Heiress Paris Hilton starred in the “reality” television show The Simple Life with her BFF Nicole Richie from 2003 to 2007. In connection with the hit show, Paris Hilton delivered her famous catch phrase “That’s Hot.” Always the entrepreneur, Ms. Hilton trademarked her famous catch phrase in connection with beverages fit for an heiress—champagne and prosecco. She has not yet obtained a trademark for "That’s Hot" in connection with buffalo chicken wing sauce or potato chips, as Steve Baird noted in his blog post about the saucy trademark chip fight.
Catch phrases are expressions that are usually popularized through repeated use by a real person or fictional character. It is a hotbed for trademark registrations. Donald Trump tried to register as a trademark his famous “You’re Fired” catch phrase from his hit show The Apprentice. But, he later abandoned the registration applications.
Ms. Hilton sued America’s largest greeting card company Hallmark Cards over the use of her name and photo along with her registered trademark, “That’s Hot,” in connection with a parody card, “Paris’s First Day as a Waitress.” The Ninth Circuit recently refused to dismiss Ms. Hilton’s claim. The Ninth Circuit rejected Hallmark Cards’ argument that its depiction of the heiress was protected speech as a matter of law. Hallmark Cards defended its Paris Hilton card stating that a number of its new humor greeting cards are parodies of popular celebrities and politicians.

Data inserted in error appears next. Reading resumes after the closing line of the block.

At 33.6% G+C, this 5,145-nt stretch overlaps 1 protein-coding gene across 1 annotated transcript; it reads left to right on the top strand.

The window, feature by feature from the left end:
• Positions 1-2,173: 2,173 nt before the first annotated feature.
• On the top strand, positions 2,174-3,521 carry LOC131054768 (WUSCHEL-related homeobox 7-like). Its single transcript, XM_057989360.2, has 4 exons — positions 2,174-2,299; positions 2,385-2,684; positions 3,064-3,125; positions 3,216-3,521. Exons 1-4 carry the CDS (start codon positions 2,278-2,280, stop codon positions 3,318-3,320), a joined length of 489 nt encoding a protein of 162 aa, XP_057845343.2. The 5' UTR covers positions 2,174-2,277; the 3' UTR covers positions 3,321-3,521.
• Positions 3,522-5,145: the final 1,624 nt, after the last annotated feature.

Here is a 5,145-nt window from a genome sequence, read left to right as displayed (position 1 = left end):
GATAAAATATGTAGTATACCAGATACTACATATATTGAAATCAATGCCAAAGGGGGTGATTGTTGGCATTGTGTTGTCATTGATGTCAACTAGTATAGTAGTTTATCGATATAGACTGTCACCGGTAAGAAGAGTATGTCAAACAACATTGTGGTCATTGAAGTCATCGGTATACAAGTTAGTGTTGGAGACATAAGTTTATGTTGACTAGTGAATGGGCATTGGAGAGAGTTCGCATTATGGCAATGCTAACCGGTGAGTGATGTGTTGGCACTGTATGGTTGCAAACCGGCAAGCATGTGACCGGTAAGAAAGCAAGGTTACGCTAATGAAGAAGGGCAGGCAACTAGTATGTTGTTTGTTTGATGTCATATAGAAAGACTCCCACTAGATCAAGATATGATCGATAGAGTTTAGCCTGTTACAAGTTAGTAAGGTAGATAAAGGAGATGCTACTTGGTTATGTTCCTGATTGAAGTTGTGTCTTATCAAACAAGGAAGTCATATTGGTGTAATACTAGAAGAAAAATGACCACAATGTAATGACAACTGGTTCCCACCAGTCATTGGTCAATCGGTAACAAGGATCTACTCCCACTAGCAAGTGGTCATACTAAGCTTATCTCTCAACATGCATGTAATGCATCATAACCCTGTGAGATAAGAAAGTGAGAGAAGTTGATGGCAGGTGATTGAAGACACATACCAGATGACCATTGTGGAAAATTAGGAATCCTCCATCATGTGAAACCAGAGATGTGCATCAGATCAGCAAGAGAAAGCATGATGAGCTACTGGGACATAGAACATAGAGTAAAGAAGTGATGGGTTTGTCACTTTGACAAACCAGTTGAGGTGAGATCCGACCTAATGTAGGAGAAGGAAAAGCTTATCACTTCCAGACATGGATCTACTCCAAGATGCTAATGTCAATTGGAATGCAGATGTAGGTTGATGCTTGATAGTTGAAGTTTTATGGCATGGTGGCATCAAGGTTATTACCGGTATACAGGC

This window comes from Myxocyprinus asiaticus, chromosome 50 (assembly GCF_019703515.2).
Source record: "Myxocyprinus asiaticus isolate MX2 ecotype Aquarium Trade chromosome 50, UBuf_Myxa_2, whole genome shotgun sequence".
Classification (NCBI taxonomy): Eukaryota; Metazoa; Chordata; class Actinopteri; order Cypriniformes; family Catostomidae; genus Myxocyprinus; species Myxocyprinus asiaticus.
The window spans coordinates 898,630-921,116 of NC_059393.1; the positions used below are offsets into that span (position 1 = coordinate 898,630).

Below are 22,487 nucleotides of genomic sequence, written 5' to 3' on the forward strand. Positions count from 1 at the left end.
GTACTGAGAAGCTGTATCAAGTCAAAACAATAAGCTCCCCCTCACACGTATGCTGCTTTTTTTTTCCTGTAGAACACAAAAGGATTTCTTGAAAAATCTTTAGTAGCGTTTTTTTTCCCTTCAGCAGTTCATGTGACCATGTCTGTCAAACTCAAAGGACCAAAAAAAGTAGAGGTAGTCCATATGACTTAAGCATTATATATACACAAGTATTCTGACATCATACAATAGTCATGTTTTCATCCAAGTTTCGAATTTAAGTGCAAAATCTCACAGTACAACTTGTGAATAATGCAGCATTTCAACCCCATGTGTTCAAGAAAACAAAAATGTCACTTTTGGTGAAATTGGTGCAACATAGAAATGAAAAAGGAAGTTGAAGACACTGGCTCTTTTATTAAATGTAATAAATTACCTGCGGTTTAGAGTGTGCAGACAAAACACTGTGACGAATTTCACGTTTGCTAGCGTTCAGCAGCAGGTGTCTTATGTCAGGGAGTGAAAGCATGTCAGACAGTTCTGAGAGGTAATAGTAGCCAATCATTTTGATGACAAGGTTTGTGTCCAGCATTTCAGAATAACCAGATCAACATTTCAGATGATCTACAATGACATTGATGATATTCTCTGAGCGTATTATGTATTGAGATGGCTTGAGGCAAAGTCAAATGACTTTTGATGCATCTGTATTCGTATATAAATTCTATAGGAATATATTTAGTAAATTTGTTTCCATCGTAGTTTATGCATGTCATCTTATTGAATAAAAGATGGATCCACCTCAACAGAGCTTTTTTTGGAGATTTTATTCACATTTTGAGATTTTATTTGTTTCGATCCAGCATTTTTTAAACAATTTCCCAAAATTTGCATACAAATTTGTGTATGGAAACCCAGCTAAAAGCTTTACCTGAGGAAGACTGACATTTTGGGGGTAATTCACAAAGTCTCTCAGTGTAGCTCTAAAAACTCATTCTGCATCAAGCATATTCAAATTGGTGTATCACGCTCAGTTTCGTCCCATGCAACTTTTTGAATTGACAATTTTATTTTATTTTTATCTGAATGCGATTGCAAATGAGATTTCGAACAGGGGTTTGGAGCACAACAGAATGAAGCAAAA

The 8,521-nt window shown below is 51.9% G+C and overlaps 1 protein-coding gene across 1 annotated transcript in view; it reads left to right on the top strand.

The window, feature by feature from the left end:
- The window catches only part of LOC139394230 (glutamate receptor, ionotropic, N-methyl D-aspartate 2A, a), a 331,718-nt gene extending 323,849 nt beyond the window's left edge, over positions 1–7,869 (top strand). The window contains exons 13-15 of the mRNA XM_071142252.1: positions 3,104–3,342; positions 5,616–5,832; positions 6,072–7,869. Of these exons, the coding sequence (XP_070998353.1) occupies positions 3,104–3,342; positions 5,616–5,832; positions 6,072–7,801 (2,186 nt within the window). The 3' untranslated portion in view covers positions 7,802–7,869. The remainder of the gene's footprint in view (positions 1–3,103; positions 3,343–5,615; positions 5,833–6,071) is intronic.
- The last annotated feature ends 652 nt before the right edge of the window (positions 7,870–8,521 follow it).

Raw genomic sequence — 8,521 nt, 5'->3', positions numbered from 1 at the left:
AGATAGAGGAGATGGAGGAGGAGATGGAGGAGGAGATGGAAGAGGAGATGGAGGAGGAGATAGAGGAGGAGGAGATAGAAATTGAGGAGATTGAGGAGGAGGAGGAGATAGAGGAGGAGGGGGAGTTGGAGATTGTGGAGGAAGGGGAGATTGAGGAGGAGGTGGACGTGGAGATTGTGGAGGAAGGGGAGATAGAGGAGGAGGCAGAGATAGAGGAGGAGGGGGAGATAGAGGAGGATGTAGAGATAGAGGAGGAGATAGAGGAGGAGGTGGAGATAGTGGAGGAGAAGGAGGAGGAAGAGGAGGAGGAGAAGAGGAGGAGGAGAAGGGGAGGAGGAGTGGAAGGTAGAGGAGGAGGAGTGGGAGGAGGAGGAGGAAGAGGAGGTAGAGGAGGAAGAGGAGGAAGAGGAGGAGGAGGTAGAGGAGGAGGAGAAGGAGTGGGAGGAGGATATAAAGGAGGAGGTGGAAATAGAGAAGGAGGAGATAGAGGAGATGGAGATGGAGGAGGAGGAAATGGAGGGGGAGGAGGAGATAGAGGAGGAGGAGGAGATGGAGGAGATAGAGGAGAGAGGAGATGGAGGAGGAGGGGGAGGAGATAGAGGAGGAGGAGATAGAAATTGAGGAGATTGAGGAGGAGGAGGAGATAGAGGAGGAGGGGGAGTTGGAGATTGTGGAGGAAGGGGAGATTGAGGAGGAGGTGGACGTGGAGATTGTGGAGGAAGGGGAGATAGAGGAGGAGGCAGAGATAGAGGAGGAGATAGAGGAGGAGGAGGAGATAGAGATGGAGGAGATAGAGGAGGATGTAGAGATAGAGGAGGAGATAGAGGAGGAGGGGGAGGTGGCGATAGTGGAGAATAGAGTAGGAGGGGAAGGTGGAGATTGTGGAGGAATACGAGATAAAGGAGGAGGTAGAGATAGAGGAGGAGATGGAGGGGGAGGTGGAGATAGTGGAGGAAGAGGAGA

Hallmark Cards may want to go back in time and design cards with characters from certain old television shows that would be appreciated by those who grew up before iPods and Facebook. Although Flo from Alice’s famous catch phrase “Kiss My Grits” used to be trademarked in connection with aprons and potato chips, these trademarks have since been abandoned. Similarly, Hallmark Cards could design a card with JJ from the television show Good Times and his famous catch phrase “Dy-no-mite” to describe a person celebrating a birthday. Alternatively, Hallmark Cards could look to the movies and construct a card picturing the Governor of California Arnold Schwarzenegger with his famous catch phrase “Hasta La Vista Baby” from the Terminator 2: Judgment Day movie that is currently not trademarked.
Catch phrases often emblazon t-shirts, mugs, and other products—already having consumer recognition. But, businesses should beware that many famous catch phrases (and even not so famous ones) are trademarked and using them could open them up to a trademark infringement lawsuit.